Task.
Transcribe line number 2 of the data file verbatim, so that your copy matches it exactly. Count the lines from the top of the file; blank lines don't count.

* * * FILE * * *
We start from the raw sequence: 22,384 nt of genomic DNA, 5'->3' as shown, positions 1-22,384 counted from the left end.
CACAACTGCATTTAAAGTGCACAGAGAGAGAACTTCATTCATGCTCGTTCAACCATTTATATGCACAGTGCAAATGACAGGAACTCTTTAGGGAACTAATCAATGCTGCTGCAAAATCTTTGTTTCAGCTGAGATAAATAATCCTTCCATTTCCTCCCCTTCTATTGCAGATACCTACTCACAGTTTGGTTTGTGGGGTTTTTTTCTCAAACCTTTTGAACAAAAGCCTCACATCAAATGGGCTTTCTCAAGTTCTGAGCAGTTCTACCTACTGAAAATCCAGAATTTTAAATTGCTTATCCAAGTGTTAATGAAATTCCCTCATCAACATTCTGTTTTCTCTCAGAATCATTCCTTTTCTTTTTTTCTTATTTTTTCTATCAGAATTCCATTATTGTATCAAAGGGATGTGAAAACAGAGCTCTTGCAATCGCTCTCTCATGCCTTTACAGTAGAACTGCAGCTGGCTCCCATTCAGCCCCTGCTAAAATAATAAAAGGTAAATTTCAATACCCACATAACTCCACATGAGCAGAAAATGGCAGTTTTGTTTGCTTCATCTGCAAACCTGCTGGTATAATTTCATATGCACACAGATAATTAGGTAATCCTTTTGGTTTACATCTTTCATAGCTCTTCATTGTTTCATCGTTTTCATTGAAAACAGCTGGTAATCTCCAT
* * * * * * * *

CACAACTGCATTTAAAGTGCACAGAGAGAGAACTTCATTCATGCTCGTTCAACCATTTATATGCACAGTGCAAATGACAGGAACTCTTTAGGGAACTAATCAATGCTGCTGCAAAATCTTTGTTTCAGCTGAGATAAATAATCCTTCCATTTCCTCCCCTTCTATTGCAGATACCTACTCACAGTTTGGTTTGTGGGGTTTTTTTCTCAAACCTTTTGAACAAAAGCCTCACATCAAATGGGCTTTCTCAAGTTCTGAGCAGTTCTACCTACTGAAAATCCAGAATTTTAAATTGCTTATCCAAGTGTTAATGAAATTCCCTCATCAACATTCTGTTTTCTCTCAGAATCATTCCTTTTCTTTTTTTCTTATTTTTTCTATCAGAATTCCATTATTGTATCAAAGGGATGTGAAAACAGAGCTCTTGCAATCGCTCTCTCATGCCTTTACAGTAGAACTGCAGCTGGCTCCCATTCAGCCCCTGCTAAAATAATAAAAGGTAAATTTCAATACCCACATAACTCCACATGAGCAGAAAATGGCAGTTTTGTTTGCTTCATCTGCAAACCTGCTGGTATAATTTCATATGCACACAGATAATTAGGTAATCCTTTTGGTTTACATCTTTCATAGCTCTTCATTGTTTCATCGTTTTCATTGAAAACAGCTGGTAATCTCCAT